The Parchin story continues to complicate. Gareth Porter would like to believe that there is no explosives testing chamber at all, and indeed we have no photographic proof that one is there. This somewhat undermines Porter’s earlier story, however, of the quest for nanodiamonds at Parchin. Jim White continues to argue that if a uranium deuteride initiator was tested in a steel container there, the steel would have been activated by the neutrons produced. Both argue that the cleanup activities that continue to be reported by David Albright’s Institute for Science and International Security.
There is a lot that we don’t know about Parchin, and all attempts in the media to figure out what went on there are speculation based on very few facts. That includes Porter, White, AP correspondents, David Albright, and our own Susan Voss and me.
Much of the speculation turns on technical details. So it’s important to get those technical details right. Let’s assume that there is indeed an explosives testing chamber of roughly like what Susan analyzed. What might it have been used for?
Four possibilities have been put forward. Another, testing conventional explosives like shaped charges, is possible, but I won’t consider it here. In the United States, clean air laws have made it necessary to do many kinds of explosives testing in containment like the vessel that has been skechily described at Parchin. It’s unlikely that the Iranians have similar laws or that they would apply them to military activities.
Other purposes of containment would be concealment of the tests or recovery of valuable starting materials (like plutonium or enriched uranium) or products (like nanodiamonds).
Three of the possibilities have to do with nuclear weapons design. The fourth is Porter’s belief that the Iranians have been making nanodiamonds, with the aid of Vyacheslav Danilenko.
The other three can be confusing, because all can be (and have been) categorized by the media as “triggers” for nuclear weapons. But the three are quite different, and reporters would benefit by understanding that.
A nuclear weapon has a higher yield if the fissionable material is hit with a burst of neutrons as it is being compressed. Neutron initiators provide those neutrons. Jim White focuses on a uranium deuteride initiator design, but there is also reason to believe that the Iranians have looked at a polonium-beryllium design. Polonium is highly radioactive; beryllium and uranium are also hazardous. So testing in a container makes sense.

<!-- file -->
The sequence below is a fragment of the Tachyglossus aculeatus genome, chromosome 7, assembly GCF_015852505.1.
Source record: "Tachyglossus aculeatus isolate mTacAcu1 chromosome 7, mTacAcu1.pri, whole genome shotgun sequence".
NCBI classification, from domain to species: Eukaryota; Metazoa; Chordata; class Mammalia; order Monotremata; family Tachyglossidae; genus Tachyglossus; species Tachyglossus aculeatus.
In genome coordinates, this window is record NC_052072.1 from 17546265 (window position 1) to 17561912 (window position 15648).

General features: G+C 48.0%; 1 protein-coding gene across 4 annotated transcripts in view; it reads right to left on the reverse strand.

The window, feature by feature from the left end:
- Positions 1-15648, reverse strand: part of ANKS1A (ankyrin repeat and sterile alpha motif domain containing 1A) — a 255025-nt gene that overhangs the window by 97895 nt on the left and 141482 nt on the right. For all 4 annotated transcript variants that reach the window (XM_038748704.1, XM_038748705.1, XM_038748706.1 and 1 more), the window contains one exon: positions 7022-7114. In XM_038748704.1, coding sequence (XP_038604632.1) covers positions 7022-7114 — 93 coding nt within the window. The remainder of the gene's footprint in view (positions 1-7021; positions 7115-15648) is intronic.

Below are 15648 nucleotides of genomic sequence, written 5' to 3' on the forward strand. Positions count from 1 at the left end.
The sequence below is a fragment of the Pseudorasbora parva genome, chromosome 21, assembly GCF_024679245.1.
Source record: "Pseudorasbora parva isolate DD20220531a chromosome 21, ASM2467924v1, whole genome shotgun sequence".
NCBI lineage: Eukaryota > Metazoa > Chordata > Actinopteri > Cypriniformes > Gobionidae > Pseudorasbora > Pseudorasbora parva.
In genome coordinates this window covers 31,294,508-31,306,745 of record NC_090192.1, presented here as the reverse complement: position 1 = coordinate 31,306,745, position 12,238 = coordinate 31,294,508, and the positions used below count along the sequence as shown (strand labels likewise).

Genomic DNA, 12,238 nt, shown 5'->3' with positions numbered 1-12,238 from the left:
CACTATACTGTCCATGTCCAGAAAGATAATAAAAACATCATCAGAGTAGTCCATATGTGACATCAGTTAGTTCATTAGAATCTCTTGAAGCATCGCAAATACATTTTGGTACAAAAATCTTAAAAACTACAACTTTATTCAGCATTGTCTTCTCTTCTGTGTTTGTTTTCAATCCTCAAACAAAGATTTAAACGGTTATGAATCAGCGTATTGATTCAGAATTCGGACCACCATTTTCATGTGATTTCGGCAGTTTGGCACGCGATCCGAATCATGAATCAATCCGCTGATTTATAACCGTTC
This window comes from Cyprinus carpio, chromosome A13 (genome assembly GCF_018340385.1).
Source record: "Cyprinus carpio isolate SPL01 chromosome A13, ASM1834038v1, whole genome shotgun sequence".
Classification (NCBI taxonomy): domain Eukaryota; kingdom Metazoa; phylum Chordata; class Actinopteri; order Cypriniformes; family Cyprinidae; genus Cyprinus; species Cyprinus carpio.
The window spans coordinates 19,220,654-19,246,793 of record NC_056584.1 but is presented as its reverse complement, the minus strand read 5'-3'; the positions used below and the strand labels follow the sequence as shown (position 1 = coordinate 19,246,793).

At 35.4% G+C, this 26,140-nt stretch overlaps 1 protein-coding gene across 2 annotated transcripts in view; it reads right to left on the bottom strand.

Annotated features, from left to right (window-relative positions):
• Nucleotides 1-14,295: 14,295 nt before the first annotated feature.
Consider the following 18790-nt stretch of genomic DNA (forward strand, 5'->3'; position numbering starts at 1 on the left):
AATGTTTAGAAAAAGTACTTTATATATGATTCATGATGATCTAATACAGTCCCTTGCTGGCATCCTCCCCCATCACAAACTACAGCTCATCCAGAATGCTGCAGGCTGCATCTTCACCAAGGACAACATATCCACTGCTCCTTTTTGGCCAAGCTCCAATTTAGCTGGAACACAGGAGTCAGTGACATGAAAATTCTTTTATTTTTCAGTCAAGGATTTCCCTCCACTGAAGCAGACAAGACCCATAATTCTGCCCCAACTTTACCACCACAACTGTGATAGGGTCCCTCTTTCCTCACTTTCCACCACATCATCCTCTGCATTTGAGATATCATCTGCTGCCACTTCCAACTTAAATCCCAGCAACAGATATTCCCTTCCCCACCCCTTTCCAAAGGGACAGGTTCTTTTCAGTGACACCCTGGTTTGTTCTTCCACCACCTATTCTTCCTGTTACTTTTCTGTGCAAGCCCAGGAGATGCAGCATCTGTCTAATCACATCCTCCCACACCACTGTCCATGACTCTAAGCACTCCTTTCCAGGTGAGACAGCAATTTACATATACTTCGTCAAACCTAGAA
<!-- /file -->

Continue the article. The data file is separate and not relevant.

Multipoint Initiation System
The assembly or compression of fissionable material in a nuclear weapon requires precise timing of shaped charges, called a multipoint initiation system. Both timing and arrangement of the charges need to be tested. A test system is usually a fairly large load of explosives, but contains little hazardous material in comparison to the other two possibilities. However, the size of the explosion might be something to conceal in a container.
These are experiments to determine the properties of materials under the high pressures generated by the multipoint initiation systems. Many different configurations are possible, depending on what is to be determined. Some of these experiments will involve uranium, a reason for containment.
Albright, Porter, and White all have been following recent activities at the Parchin site that look like the Iranians may be cleaning things up, apparently in response to the IAEA’s request to visit the site and take samples. I regard the concerns as something of a sideshow; now that the Iranians have been washing something out with water, demolishing buildings, and shoving dirt around, there is no way that an IAEA inspection can support the Iranians’ claim that nothing untoward has been done there. Questions will remain, no matter what the findings.
What the IAEA Might Find at Parchin
All three types of test might have been done at Parchin. The multipoint initation system tests would be the largest, and it appears that the explosive chamber has been sized for them. There is no reason smaller tests couldn’t be done inside such a chamber.
When I was in charge of environmental cleanup at Two Mile Mesa, one of the sites was where the very first ever polonium-beryllium neutron initiators might have been tested. We were pretty sure we found the site from descriptions in old memos. There was no reason to test for polonium. With a half-life of 138 days, it is pretty much gone after 1380 days, or a little less than four years. Finding polonium inside or around the Parchin container would suggest a more recent test.
[News just coming across claiming that Yasser Arafat may have been killed eight years ago by polonium. The amounts given are very, very small. I would like to know what the detection and error limits are.]
Beryllium should be detectable, particularly inside a container. Uranium, from neutron initiators or hydrodynamics experiments, should also be detectable. However, sufficient earthmoving could change that.
White has been arguing that neutron initiator tests would have activated the cobalt in the steel vessel itself via the neutrons released during the test. This will depend on how much cobalt is in the steel, the energies of the neutrons produced, and the capture spectrum for cobalt-59. Without calculations based on that information, I’d say that finding a cobalt-60 signature in the vessel would suggest neutron initiator experiments, but not finding it wouldn’t prove they hadn’t been done.
Damage to the interior of the container might provide clues as to the size of explosions within it.
Presumably the IAEA has more information. Sampling could provide evidence that one or more of these kinds of test have taken place, but there is no way now that they could dismiss the possibility of testing. Documentary evidence, if Iran were willing to provide access to all documents, might provide that kind of clean bill of health.